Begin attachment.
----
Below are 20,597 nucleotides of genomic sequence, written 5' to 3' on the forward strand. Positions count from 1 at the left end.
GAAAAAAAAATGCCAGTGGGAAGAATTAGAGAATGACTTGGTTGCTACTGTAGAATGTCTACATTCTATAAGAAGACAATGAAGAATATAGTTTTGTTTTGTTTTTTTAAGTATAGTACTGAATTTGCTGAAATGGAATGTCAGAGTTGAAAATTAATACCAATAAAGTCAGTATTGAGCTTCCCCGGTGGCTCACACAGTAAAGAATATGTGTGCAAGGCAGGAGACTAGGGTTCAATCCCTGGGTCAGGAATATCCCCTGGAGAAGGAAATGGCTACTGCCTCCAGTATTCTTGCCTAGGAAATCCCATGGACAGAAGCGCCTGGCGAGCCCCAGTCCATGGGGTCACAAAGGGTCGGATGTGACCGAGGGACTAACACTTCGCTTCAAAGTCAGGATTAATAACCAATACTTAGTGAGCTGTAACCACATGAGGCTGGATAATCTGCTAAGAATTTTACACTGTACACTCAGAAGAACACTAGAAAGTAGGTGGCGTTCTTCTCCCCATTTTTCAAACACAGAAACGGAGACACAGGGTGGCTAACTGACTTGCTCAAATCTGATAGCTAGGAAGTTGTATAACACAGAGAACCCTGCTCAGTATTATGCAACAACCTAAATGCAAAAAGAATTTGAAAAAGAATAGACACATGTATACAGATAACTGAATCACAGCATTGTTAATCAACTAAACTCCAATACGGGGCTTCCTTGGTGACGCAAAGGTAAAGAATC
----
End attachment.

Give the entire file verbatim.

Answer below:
Below are 20,597 nucleotides of genomic sequence, written 5' to 3' on the forward strand. Positions count from 1 at the left end.
GAAAAAAAAATGCCAGTGGGAAGAATTAGAGAATGACTTGGTTGCTACTGTAGAATGTCTACATTCTATAAGAAGACAATGAAGAATATAGTTTTGTTTTGTTTTTTTAAGTATAGTACTGAATTTGCTGAAATGGAATGTCAGAGTTGAAAATTAATACCAATAAAGTCAGTATTGAGCTTCCCCGGTGGCTCACACAGTAAAGAATATGTGTGCAAGGCAGGAGACTAGGGTTCAATCCCTGGGTCAGGAATATCCCCTGGAGAAGGAAATGGCTACTGCCTCCAGTATTCTTGCCTAGGAAATCCCATGGACAGAAGCGCCTGGCGAGCCCCAGTCCATGGGGTCACAAAGGGTCGGATGTGACCGAGGGACTAACACTTCGCTTCAAAGTCAGGATTAATAACCAATACTTAGTGAGCTGTAACCACATGAGGCTGGATAATCTGCTAAGAATTTTACACTGTACACTCAGAAGAACACTAGAAAGTAGGTGGCGTTCTTCTCCCCATTTTTCAAACACAGAAACGGAGACACAGGGTGGCTAACTGACTTGCTCAAATCTGATAGCTAGGAAGTTGTATAACACAGAGAACCCTGCTCAGTATTATGCAACAACCTAAATGCAAAAAGAATTTGAAAAAGAATAGACACATGTATACAGATAACTGAATCACAGCATTGTTAATCAACTAAACTCCAATACGGGGCTTCCTTGGTGACGCAAAGGTAAAGAATC